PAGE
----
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Sammy Siegler on Kiss, Billy Cobham and the Parallels Between Cro-Mags and Coltrane

Very few artists listen exclusively to aggressive music, so in this recurring series we ask a musician about a band that they like that is outside of those worlds and what exactly it is that attracts them to that band. In this case, we talked to hardcore legend Sam Siegler, who you might know from bands like Judge, Shelter, Project X, CIV, Youth of Today or maybe one of his current projects like Constant Elevation or World Be Free. Siegler was kind enough to go in depth on a truly American art form, Jazz, and how that not only created important memories as a youth, but informed his style as a player. The result of our conversation with Sammy Siegler on Coltrane, Art Blakey and how Stigma isn’t so different from Charlie Parker, is below. 

Considering your public persona and what people know about your band, what is an artist, label or movement that you love that might fall outside of what your fans might expect from you?

I grew up in NYC, and my grandfather Murray was a jazz drummer as well my Dad, Richie. They taught me how to play drums when I was 6 and although I was drawn towards KISS, eventually Devo and then punk and hardcore, they exposed me to a lot of Jazz. My Dad took me to see Art Blakey and the Jazz Messengers at Sweet Basil’s, Elvin Jones at the Bottom Line, Jimmy Cobb and Billy Cobham at The Blue Note and many others. They taught me about swing, dynamics, and most importantly playing on top of the beat. There are many greats, but John Coltrane for me was the greatest.

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What was the record that got you on board and why?

John Coltrane’s Giant Steps was the album that really spoke to me, it had it all. The track “Countdown” comes in like “It’s The Limit” by the Cro-Mags, pure fire. “Naima” is the smoothest song I’ve ever heard — that was my “Side One of Led Zeppelin Four.” The “head” to songs like “Mr. PC,” “Cousin Mary” and the title track “Giant Steps” were extremely musical. There was a sense of melody that stood out to me. Not to mention the packaging… it all felt cool. I had a Coltrane poster in my room next to my hardcore flyers.

Considering your instrument, are there specific players that you look to for inspiration? What about them is appealing?

My dad told me about Art Blakey — that you could walk into a club mid-drum-solo and know exactly what song he was playing, that it’s important to be a musical drummer and play the song. It’s not all about banging. I had his album Three Blind Mice, and I remember being blown away that a nursery rhyme like that was the first track on the album, and his ability to completely turn it upside down. He fronted his own band, the Jazz Messengers, and I was drawn to that. He took center stage surrounding himself with some of the best up and coming talent, and completely shined.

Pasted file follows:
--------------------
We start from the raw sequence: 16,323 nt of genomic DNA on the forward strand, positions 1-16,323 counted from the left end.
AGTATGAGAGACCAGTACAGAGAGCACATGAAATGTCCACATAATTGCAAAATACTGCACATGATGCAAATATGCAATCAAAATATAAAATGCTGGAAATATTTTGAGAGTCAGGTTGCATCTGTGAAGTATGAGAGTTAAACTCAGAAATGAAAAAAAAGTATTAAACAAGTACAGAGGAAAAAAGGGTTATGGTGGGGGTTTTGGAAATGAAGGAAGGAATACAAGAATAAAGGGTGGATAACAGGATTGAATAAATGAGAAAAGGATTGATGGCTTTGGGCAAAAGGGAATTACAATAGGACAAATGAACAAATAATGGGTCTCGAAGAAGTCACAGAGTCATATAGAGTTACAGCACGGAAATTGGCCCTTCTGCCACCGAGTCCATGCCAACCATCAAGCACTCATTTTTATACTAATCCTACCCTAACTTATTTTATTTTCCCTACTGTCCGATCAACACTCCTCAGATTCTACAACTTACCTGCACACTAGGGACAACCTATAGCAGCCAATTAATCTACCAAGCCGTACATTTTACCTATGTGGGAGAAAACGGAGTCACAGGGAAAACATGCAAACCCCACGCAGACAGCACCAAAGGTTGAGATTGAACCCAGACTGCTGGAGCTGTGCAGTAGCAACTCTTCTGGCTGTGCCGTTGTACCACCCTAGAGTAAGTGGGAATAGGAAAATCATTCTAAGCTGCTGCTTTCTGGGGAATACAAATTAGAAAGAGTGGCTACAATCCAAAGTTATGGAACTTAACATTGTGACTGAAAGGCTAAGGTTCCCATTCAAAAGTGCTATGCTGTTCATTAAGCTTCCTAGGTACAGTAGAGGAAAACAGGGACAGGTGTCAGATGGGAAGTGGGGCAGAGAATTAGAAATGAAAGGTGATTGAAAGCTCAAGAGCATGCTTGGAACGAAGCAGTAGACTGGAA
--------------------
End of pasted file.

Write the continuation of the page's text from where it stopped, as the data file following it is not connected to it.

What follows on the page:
What do you think it is that attracts you to Jazz?

There’s a real sense of freedom within structure — the ability to turn a “standard” into something really far out and to go from beautiful compositions to pure “fuck you motherfucker” fire. Jazz actually reminds me of hardcore in a lot of ways. There are characters like Bird and Monk (we have Stigma and Harley), the graphics from labels like Blue Note are totally unique and draw you in, there’s a DIY element, as well a rebellious, product of my environment sort of thing. Jazz is also very New York and as a kid who grew up downtown, that spoke to me. You got the sense that these guys all hung out with each other, played on each others albums, sometimes anonymously. Most of all, the level of musicianship was top notch (we didn’t always have that in Hardcore), flipping time signatures, tempos, pulling in Eastern influences, a fearless ability to constantly explore and open up.

There are so many eras and styles within the genre, what do you think you identify with the most and why?

I suppose the late ’50s and ’60s really had the goods — a young Miles or Coltrane, hungry, trying to figure it out. I had a friend whose Father ran Novus, the jazz division of Columbia in the early ’90s, and he would get us tickets to see artists like Steve Coleman who had Marvin Smitty Smith on drums. I suppose that was fusion, that was really hip. We’d see Roy Hargrove a bunch which was cool because we got to witness his career developing in real time versus listening to an artist who was no longer around. I appreciate free jazz or when dudes are really pushing the envelope, but ultimately I like the songs and the ability to turn it all upside down but still land on the your feet.

How do you think the genre is applicable to what you are doing with your current projects?

Recently, I’ve been taking a much looser approach to music; not over-thinking it, grabbing some friends I want to play with, and seeing what happens. I have a project called Constant Elevation and another called World Be Free, both of which are very far from jazz, but my mentality is much looser and freer than in the past. I’m trying to let it all hang out within the confines of the formula.